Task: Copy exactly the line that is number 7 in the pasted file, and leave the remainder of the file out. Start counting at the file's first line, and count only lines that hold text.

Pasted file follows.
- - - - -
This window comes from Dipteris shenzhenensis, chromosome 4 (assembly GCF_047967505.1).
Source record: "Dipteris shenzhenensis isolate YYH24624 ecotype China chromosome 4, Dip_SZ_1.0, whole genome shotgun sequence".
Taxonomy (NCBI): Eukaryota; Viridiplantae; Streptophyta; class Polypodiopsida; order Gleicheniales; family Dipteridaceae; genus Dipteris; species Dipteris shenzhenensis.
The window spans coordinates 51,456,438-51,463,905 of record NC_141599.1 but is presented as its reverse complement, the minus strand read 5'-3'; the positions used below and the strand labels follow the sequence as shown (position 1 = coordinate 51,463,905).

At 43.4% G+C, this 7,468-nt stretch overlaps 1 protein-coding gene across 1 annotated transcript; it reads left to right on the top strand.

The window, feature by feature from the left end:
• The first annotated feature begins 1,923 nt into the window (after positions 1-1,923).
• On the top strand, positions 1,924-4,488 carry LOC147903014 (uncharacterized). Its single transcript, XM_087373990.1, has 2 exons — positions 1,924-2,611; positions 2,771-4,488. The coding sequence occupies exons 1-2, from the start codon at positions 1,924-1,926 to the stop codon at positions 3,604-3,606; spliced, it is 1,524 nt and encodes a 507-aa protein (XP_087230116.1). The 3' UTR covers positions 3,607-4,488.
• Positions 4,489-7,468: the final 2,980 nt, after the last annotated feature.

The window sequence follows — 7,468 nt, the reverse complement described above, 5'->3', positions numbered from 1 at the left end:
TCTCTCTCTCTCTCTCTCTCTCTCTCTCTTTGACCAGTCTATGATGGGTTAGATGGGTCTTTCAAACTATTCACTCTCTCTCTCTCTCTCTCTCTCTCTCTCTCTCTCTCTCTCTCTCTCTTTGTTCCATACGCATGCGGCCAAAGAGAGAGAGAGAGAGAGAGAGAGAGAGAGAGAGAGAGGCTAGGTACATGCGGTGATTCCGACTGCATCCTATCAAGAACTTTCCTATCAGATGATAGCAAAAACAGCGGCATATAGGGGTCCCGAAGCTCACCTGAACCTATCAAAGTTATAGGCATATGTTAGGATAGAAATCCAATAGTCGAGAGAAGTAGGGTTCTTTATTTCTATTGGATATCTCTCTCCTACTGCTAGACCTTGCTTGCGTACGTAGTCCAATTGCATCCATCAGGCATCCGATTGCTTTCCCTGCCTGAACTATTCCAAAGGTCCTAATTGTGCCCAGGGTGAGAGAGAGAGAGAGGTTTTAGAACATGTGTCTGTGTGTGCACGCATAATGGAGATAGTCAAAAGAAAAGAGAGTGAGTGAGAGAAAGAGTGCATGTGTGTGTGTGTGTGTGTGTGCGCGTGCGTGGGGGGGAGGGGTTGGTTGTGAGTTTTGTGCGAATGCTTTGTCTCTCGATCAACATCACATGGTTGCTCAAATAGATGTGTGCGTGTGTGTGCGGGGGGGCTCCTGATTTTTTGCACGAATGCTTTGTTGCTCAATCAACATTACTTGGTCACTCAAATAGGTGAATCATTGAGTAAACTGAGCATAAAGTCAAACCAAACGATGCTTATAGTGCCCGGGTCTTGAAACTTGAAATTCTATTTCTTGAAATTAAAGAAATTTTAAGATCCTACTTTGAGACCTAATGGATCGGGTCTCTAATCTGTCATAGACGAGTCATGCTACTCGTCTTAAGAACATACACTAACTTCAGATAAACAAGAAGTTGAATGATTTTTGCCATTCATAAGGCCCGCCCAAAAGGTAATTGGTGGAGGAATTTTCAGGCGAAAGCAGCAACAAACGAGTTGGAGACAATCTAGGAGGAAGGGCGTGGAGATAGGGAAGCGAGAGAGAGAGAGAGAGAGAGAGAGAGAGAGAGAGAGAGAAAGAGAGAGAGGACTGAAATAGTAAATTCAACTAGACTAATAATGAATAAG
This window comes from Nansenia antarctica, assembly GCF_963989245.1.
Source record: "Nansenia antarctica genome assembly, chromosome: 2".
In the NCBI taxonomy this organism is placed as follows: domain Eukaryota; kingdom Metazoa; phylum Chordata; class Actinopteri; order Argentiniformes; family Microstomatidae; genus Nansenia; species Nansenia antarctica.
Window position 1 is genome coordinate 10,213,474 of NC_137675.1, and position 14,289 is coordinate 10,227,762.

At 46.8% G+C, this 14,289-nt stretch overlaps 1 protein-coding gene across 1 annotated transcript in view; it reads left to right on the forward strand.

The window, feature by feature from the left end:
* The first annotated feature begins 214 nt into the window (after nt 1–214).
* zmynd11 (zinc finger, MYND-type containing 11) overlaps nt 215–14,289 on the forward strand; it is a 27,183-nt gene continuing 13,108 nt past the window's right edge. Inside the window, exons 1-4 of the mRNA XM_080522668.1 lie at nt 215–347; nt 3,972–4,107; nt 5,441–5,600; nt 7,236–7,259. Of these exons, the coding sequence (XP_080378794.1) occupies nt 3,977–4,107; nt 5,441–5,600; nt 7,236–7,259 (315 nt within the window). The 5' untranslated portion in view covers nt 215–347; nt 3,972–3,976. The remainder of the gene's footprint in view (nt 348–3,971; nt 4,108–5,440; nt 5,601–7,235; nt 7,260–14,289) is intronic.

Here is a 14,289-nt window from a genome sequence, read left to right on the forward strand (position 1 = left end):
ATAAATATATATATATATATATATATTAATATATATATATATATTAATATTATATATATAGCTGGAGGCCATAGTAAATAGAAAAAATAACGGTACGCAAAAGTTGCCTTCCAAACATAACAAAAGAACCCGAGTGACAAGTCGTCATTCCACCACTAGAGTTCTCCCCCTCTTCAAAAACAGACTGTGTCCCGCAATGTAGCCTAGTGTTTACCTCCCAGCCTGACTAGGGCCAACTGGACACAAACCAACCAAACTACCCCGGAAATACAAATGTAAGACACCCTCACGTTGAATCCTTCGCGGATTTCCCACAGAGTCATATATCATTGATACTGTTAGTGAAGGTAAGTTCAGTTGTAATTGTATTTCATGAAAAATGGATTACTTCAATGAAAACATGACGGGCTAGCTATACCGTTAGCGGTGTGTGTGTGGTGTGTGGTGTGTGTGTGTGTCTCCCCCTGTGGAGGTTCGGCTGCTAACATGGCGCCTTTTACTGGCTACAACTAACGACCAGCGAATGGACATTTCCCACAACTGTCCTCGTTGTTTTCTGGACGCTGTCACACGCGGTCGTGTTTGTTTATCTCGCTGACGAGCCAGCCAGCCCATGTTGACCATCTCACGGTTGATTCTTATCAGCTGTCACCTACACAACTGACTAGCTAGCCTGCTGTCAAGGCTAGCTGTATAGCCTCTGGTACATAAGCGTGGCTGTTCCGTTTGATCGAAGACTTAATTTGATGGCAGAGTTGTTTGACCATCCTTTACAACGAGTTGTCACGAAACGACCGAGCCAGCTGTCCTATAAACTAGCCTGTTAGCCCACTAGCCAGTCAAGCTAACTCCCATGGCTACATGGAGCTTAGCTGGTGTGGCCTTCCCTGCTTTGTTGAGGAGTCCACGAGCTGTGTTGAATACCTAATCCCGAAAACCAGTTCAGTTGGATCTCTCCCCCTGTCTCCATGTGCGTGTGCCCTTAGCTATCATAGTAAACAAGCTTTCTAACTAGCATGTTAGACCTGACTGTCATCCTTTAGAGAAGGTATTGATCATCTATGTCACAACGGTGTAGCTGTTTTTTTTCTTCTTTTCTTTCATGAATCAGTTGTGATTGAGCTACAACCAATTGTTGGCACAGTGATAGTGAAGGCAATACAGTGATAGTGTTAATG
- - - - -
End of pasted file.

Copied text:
• The first annotated feature begins 1,923 nt into the window (after positions 1-1,923).